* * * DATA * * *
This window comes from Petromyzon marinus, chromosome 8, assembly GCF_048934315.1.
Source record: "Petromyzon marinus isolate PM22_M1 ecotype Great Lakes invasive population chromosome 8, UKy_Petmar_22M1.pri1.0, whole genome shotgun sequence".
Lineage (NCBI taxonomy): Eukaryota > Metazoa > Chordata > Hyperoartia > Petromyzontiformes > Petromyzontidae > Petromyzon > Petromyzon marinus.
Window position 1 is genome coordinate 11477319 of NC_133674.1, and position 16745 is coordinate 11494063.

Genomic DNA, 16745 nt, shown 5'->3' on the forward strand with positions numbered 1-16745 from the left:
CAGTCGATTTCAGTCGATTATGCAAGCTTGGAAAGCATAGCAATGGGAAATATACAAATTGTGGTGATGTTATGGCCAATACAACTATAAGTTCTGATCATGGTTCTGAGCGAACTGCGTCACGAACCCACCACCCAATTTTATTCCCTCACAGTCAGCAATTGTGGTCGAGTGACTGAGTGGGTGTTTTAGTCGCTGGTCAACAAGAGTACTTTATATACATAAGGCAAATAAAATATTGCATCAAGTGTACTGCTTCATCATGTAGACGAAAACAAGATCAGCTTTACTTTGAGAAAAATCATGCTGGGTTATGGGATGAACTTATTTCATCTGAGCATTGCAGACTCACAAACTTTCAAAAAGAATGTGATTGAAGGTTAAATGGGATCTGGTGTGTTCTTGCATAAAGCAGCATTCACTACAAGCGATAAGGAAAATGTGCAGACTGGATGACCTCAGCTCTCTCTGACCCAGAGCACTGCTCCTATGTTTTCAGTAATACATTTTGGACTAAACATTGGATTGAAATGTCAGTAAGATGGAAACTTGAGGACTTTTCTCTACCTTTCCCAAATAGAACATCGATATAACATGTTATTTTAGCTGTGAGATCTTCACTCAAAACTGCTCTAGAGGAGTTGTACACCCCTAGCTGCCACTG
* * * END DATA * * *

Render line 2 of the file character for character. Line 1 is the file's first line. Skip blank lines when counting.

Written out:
Source record: "Petromyzon marinus isolate PM22_M1 ecotype Great Lakes invasive population chromosome 8, UKy_Petmar_22M1.pri1.0, whole genome shotgun sequence".